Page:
So You Have a Harassment Policy - Is That Enough?
By Brad Adler


In 1998, the United States Supreme Court issued its Faragher/Ellerth line of decisions articulating a new standard for holding employers responsible for the creation of a hostile work environment.  Since that time, employers have steadily heeded the call of the Supreme Court for employers to develop harassment policies.  It appears, however, that some employers are stopping there and falling short in developing a full harassment prevention and correction protocol.  

Remember that the Supreme Court acknowledged that an employer cannot roam the halls of the workplace 24 hours a day searching for violators of federal civil rights laws.  Rather, boiled down to its essence, the Supreme Court made clear that it expects employers to do the following as a part of its harassment prevention and correction protocol.

  1. Maintain a Harassment Policy and Complaint Procedure (covering sexual harassment as well as harassment based on race, religion, age, disability, etc.);
  2. Distribute the Harassment Policy and Complaint Procedure to all employees;
  3. Make sure the Complaint Procedure allows for reports to someone other than the harasser;
  4. Train your employees on the Policy;
  5. Investigate complaints of harassment and reach a conclusion;
  6. Communicate the conclusion to the complainant; and
  7. Implement measures to correct any instances of harassment.

After reading this article, evaluate your harassment prevention and correction protocol and compare it against the above factors.  If you see a factor is missing, work on putting measures in place to fix it.  If, for instance, you do not currently conduct harassment training, find 30 minutes every six months to remind employees of your policy and make sure you document the “training.”  Review your complaint procedure.  Does it have a specific reporting mechanism in place for reporting concerns and who is designated to receive the complaints?  In answering this question, employers should avoid complaint procedures that simply tell the employee to report any concerns to “their supervisor or any other member of management.”  Rather, complaint procedures ideally should identify specific job positions as the designee for harassment complaints, ideally individuals with human resource experience.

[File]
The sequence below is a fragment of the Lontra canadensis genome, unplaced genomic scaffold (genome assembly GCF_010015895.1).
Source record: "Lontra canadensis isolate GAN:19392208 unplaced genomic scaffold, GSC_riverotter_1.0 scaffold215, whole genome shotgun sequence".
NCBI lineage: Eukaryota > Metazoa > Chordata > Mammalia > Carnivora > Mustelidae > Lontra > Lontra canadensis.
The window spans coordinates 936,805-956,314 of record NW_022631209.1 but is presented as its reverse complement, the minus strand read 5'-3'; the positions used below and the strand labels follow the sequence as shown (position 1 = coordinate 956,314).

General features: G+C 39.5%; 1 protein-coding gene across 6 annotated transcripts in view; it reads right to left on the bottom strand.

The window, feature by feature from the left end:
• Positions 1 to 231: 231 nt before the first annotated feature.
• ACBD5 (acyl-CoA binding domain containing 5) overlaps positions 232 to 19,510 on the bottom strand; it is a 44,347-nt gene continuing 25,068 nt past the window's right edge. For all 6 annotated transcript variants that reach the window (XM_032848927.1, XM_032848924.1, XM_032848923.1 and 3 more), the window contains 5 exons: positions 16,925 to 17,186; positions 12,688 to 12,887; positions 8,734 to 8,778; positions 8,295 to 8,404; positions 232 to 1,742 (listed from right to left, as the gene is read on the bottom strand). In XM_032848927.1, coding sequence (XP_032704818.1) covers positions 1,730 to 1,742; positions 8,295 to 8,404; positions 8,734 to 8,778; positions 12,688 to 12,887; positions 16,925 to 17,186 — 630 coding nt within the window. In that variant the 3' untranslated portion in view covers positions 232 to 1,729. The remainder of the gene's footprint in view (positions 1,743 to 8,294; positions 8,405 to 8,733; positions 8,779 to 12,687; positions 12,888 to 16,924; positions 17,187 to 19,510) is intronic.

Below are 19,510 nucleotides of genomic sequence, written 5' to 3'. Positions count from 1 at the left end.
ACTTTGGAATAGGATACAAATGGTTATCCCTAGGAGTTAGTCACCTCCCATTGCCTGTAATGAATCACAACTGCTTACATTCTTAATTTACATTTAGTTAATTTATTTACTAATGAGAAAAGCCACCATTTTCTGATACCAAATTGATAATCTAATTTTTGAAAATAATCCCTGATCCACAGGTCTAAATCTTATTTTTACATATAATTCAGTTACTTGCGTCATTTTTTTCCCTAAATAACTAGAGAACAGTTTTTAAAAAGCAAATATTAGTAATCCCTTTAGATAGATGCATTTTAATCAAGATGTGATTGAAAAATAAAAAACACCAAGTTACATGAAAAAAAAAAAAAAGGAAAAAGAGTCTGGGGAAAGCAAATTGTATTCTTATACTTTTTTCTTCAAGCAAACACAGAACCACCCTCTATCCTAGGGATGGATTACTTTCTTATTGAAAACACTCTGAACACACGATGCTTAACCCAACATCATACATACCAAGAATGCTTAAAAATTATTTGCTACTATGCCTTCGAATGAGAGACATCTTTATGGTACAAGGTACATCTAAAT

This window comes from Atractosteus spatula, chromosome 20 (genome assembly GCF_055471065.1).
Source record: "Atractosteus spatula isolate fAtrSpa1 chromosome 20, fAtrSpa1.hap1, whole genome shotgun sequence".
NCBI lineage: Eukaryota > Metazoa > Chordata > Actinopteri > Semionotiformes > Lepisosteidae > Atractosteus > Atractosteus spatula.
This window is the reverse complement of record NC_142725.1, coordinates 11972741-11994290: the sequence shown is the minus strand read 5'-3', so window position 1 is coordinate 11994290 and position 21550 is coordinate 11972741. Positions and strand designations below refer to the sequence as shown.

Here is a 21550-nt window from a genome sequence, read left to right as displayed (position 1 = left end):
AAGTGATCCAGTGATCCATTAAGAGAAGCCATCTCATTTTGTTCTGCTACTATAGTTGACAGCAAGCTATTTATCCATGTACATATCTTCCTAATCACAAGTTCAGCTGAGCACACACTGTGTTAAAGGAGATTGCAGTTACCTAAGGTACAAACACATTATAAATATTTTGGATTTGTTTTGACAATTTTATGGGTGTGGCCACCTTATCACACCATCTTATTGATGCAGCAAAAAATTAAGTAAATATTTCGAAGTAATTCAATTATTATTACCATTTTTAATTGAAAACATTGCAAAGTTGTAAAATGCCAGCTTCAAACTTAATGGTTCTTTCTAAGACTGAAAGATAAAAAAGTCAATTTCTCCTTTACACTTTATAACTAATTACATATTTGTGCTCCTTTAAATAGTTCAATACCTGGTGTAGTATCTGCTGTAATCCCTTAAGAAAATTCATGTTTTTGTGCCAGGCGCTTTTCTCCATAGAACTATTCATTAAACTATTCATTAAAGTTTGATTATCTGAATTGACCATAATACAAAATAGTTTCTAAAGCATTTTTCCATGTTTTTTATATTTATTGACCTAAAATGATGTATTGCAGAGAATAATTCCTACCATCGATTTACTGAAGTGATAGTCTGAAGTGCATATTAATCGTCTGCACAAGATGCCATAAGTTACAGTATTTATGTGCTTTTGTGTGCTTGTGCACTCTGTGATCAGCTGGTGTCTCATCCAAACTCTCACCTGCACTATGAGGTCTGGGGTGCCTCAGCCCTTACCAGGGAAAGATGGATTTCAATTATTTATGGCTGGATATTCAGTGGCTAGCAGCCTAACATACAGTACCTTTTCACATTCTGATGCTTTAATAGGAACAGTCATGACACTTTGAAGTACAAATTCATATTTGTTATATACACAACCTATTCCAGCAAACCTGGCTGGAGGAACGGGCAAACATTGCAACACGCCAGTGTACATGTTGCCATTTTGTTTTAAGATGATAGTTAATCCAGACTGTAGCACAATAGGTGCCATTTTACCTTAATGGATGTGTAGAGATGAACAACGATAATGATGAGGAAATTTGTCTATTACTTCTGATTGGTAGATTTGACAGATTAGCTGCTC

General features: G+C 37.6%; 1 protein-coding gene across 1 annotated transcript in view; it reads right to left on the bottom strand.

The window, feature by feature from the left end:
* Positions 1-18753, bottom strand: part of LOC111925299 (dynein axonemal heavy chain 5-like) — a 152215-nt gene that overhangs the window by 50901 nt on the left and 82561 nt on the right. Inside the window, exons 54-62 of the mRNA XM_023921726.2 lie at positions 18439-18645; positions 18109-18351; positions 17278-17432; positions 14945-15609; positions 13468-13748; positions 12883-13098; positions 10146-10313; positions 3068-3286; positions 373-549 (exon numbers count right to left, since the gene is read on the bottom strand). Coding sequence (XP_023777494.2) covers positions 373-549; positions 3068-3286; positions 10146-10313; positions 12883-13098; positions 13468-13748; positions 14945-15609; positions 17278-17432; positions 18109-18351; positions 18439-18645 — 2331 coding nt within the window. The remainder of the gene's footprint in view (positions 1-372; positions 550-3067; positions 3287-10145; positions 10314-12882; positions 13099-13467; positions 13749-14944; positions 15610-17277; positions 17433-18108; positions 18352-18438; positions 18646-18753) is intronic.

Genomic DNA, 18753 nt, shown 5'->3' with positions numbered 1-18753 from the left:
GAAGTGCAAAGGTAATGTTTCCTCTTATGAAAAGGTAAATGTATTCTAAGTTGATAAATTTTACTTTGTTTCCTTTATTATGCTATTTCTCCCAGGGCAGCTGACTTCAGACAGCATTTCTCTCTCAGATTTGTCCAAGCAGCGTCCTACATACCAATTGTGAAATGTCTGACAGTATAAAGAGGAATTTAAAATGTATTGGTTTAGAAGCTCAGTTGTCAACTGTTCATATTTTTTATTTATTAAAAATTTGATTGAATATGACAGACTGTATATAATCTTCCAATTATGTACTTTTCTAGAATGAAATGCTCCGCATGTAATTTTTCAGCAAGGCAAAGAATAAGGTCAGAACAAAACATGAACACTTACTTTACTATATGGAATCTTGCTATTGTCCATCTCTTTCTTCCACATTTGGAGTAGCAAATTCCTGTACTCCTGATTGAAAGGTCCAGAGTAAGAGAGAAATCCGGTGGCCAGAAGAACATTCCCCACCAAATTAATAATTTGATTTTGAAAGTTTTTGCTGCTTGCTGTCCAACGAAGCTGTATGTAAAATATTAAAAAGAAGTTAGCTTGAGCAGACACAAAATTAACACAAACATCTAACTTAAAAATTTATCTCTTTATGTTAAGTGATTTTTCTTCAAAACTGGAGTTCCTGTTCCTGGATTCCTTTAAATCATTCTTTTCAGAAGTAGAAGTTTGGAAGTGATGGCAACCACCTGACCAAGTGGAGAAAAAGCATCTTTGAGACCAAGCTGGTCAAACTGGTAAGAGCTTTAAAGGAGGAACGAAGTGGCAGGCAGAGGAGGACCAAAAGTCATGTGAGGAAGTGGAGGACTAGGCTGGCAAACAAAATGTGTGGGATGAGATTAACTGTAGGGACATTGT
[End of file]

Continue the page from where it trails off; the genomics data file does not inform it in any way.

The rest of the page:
For instance, a model complaint procedure could say “If you feel that you have experienced or witnessed harassment or discrimination of any type, you are to notify immediately (preferably in writing within 24 hours) the Company’s Human Resources Director at the Corporate Office in Atlanta, Georgia.  If you are not contacted promptly about your complaint, are not satisfied with the response by the Human Resources Director or are not comfortable speaking with this person, you are to notify immediately the Chief Financial Officer and the President of the Company via telephone and certified U.S. mail at the Corporate Office in Atlanta, Georgia.”

The reality is that employers cannot guarantee a work environment free of harassing behavior.  But employers can guarantee themselves a much stronger defense to a hostile work environment claim by implementing a comprehensive harassment prevention and correction plan.

For more information regarding this article, please contact Brad Adler at 770.818.1413 or by email at [email protected]



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